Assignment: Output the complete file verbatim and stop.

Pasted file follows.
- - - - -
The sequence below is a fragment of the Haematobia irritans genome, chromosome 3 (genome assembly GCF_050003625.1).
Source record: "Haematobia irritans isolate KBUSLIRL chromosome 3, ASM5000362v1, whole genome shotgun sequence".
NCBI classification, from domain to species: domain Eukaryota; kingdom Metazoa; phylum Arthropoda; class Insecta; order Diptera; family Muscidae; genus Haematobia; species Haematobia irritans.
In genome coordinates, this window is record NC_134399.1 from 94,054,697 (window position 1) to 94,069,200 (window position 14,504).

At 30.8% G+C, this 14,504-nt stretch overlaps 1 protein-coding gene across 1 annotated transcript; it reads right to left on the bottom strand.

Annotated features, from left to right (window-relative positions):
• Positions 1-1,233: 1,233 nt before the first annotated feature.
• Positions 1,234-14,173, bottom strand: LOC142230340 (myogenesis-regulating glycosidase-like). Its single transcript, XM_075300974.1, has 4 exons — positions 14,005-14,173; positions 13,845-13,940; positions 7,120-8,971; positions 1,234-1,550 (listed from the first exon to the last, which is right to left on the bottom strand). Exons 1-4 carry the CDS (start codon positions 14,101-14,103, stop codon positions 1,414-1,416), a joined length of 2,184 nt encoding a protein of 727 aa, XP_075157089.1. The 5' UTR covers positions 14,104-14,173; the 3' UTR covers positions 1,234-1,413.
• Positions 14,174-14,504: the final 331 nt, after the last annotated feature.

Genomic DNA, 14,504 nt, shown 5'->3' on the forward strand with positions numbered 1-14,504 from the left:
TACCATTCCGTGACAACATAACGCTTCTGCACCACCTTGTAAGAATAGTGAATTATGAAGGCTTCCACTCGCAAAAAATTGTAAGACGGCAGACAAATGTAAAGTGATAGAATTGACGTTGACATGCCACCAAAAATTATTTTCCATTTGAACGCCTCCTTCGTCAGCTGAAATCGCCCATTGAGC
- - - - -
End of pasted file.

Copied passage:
The sequence below is a fragment of the Haematobia irritans genome, chromosome 3 (genome assembly GCF_050003625.1).
Source record: "Haematobia irritans isolate KBUSLIRL chromosome 3, ASM5000362v1, whole genome shotgun sequence".
NCBI classification, from domain to species: domain Eukaryota; kingdom Metazoa; phylum Arthropoda; class Insecta; order Diptera; family Muscidae; genus Haematobia; species Haematobia irritans.
In genome coordinates, this window is record NC_134399.1 from 94,054,697 (window position 1) to 94,069,200 (window position 14,504).

At 30.8% G+C, this 14,504-nt stretch overlaps 1 protein-coding gene across 1 annotated transcript; it reads right to left on the bottom strand.

Annotated features, from left to right (window-relative positions):
• Positions 1-1,233: 1,233 nt before the first annotated feature.
• Positions 1,234-14,173, bottom strand: LOC142230340 (myogenesis-regulating glycosidase-like). Its single transcript, XM_075300974.1, has 4 exons — positions 14,005-14,173; positions 13,845-13,940; positions 7,120-8,971; positions 1,234-1,550 (listed from the first exon to the last, which is right to left on the bottom strand). Exons 1-4 carry the CDS (start codon positions 14,101-14,103, stop codon positions 1,414-1,416), a joined length of 2,184 nt encoding a protein of 727 aa, XP_075157089.1. The 5' UTR covers positions 14,104-14,173; the 3' UTR covers positions 1,234-1,413.
• Positions 14,174-14,504: the final 331 nt, after the last annotated feature.

Genomic DNA, 14,504 nt, shown 5'->3' on the forward strand with positions numbered 1-14,504 from the left:
TACCATTCCGTGACAACATAACGCTTCTGCACCACCTTGTAAGAATAGTGAATTATGAAGGCTTCCACTCGCAAAAAATTGTAAGACGGCAGACAAATGTAAAGTGATAGAATTGACGTTGACATGCCACCAAAAATTATTTTCCATTTGAACGCCTCCTTCGTCAGCTGAAATCGCCCATTGAGC